Not All Fun and Games for Gaming Apps

Study finds usage dipped worldwide

Gaming remains a popular app category, but a recent study finds the outlook for gaming apps isn't all sunshine and rainbows.

Recent research from Sensor Tower found that games were easily the most downloaded mobile app category worldwide in Q3 2017 for both Android and iOS app stores.

But a study from Flurry analyzed the usage of apps based on their category and found that the usage of gaming apps declined by 16% globally in 2017. (Flurry defined usage as when a user opened an app and recorded what they described as a "session.")

Flurry found that the big winners, in terms of usage, were shopping apps and those that delivered digital content like music and other forms of entertainment.

Usage rates for shopping apps grew by 54% in 2017, while the usage of music, media and entertainment apps jumped by 43% over the same timeframe.

Flurry noted that the shopping app category's growth was largely due to consumers shifting their shopping behavior from the desktop environment to native mobile apps.

Reticence among consumers about using their smartphones to make purchases is fading. At the same time, smart design functions offered by apps—such as ending the need to log in to an account and the integration of digital payment services like Apple Pay—have eliminated friction points for consumers along the path to purchase.

Meanwhile, gaming app usage has been on a decline since 2015, by Flurry's measure. In data released in June 2017, the firm noted that arcade and casual games accounted for a shrinking share of gaming sessions.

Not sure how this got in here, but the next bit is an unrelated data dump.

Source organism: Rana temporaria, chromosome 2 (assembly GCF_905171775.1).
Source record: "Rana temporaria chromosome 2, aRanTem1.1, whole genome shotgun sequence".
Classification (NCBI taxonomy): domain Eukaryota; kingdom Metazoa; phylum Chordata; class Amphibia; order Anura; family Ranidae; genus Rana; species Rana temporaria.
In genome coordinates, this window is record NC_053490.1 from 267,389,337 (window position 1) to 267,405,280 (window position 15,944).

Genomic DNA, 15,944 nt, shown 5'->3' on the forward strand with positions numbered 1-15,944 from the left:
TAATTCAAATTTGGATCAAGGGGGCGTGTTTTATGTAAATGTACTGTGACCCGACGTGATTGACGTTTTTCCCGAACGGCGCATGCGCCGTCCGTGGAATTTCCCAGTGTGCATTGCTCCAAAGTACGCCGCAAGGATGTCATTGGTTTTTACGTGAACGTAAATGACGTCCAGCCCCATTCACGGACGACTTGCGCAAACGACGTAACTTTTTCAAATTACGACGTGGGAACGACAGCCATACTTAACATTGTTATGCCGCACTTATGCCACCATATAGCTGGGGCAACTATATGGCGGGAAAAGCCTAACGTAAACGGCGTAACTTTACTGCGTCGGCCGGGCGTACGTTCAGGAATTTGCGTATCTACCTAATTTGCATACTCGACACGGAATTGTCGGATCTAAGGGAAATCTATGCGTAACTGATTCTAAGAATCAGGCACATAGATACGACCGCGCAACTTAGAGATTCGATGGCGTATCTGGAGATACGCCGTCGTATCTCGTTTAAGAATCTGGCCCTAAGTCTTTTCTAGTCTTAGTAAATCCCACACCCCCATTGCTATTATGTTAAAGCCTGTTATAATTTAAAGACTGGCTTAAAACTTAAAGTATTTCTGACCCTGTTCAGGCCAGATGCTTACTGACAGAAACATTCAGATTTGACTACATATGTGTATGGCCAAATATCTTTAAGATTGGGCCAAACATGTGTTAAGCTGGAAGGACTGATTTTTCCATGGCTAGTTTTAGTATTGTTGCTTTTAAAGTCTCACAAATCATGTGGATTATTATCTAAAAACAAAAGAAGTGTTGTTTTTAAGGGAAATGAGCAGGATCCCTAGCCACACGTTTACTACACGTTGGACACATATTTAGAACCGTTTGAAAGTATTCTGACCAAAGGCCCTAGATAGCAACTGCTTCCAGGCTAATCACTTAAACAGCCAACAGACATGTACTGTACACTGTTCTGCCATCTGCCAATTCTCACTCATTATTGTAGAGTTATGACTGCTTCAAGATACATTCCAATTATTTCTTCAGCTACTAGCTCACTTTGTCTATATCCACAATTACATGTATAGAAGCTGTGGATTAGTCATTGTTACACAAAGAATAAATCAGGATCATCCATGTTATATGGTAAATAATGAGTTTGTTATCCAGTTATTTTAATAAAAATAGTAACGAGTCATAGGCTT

But Flurry also noted that, while the number of gaming sessions was in decline, the amount of time spent gaming in the US increased from 2016 to 2017.

That means that Sensor Tower's data is not necessarily out of step with Flurry's research. Instead, it's likely that users are downloading more games but are simply playing them less.

Trends seen in gaming apps hold an important lesson for mobile app marketers, who need to look beyond downloads as a way to measure the success of install campaigns. A more useful way of considering whether app install campaigns are fruitful is by developing methods to measure things like engagement levels and lifetime value.

According to mobile ad performance benchmark data provided to eMarketer from Liftoff, the average mobile app cost per install worldwide was $4.12 in 2017. That figure was higher in North America than any other region examined by Liftoff, at an average cost of $6.06 per install.